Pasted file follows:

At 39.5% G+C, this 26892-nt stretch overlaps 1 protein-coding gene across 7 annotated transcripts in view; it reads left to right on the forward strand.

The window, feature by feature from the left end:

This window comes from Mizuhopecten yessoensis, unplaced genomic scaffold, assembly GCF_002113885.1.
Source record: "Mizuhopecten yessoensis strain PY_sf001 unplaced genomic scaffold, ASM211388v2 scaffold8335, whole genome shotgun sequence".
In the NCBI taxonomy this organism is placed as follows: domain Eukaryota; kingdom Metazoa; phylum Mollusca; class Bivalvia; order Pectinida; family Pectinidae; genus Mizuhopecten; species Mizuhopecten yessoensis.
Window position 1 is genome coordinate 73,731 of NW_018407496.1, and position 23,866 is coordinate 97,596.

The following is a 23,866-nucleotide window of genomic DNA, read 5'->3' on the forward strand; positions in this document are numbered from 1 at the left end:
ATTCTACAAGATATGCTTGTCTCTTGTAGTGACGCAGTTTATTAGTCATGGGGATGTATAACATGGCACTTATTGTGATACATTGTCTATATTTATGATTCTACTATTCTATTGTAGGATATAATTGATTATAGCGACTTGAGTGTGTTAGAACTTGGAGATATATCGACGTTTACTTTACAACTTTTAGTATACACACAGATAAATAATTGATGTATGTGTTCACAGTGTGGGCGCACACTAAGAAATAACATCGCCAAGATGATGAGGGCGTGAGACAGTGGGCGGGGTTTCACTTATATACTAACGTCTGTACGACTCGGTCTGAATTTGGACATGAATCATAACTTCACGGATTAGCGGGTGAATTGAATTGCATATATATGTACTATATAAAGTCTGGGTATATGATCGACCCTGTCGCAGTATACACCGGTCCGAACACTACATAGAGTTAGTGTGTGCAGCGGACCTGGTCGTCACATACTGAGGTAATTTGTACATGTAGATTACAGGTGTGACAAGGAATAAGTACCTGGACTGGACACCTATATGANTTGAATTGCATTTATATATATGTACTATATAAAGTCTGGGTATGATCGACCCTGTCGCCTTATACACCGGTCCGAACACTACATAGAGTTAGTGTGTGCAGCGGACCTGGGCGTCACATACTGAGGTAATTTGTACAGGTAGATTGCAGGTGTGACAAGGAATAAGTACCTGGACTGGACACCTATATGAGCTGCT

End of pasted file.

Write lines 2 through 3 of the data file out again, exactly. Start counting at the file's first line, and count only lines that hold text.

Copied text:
The window, feature by feature from the left end:

This window comes from Mizuhopecten yessoensis, unplaced genomic scaffold, assembly GCF_002113885.1.